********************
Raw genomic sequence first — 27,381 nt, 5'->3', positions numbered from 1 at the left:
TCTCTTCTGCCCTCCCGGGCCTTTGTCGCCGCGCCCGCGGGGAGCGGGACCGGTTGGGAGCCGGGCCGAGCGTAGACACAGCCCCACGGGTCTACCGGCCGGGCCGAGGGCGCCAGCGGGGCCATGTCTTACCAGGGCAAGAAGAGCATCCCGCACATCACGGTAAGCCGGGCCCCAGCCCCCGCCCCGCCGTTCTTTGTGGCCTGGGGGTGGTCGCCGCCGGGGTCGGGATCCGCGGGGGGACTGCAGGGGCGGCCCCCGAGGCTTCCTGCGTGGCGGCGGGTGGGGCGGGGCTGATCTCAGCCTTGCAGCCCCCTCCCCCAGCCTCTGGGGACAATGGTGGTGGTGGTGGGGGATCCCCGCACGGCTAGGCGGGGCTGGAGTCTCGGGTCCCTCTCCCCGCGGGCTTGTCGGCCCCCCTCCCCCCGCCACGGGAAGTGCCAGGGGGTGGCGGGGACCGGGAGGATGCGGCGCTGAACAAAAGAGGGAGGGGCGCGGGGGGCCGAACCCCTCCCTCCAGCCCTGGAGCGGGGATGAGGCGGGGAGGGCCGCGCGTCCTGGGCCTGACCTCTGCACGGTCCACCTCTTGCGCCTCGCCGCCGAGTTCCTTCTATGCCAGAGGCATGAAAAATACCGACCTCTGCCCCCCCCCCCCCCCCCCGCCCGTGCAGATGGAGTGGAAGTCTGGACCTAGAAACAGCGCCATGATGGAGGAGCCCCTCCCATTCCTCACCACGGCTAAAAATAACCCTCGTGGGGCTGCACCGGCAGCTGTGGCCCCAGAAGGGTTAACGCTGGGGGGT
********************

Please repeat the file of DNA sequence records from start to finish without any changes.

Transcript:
Raw genomic sequence first — 27,381 nt, 5'->3', positions numbered from 1 at the left:
TCTCTTCTGCCCTCCCGGGCCTTTGTCGCCGCGCCCGCGGGGAGCGGGACCGGTTGGGAGCCGGGCCGAGCGTAGACACAGCCCCACGGGTCTACCGGCCGGGCCGAGGGCGCCAGCGGGGCCATGTCTTACCAGGGCAAGAAGAGCATCCCGCACATCACGGTAAGCCGGGCCCCAGCCCCCGCCCCGCCGTTCTTTGTGGCCTGGGGGTGGTCGCCGCCGGGGTCGGGATCCGCGGGGGGACTGCAGGGGCGGCCCCCGAGGCTTCCTGCGTGGCGGCGGGTGGGGCGGGGCTGATCTCAGCCTTGCAGCCCCCTCCCCCAGCCTCTGGGGACAATGGTGGTGGTGGTGGGGGATCCCCGCACGGCTAGGCGGGGCTGGAGTCTCGGGTCCCTCTCCCCGCGGGCTTGTCGGCCCCCCTCCCCCCGCCACGGGAAGTGCCAGGGGGTGGCGGGGACCGGGAGGATGCGGCGCTGAACAAAAGAGGGAGGGGCGCGGGGGGCCGAACCCCTCCCTCCAGCCCTGGAGCGGGGATGAGGCGGGGAGGGCCGCGCGTCCTGGGCCTGACCTCTGCACGGTCCACCTCTTGCGCCTCGCCGCCGAGTTCCTTCTATGCCAGAGGCATGAAAAATACCGACCTCTGCCCCCCCCCCCCCCCCCCGCCCGTGCAGATGGAGTGGAAGTCTGGACCTAGAAACAGCGCCATGATGGAGGAGCCCCTCCCATTCCTCACCACGGCTAAAAATAACCCTCGTGGGGCTGCACCGGCAGCTGTGGCCCCAGAAGGGTTAACGCTGGGGGGT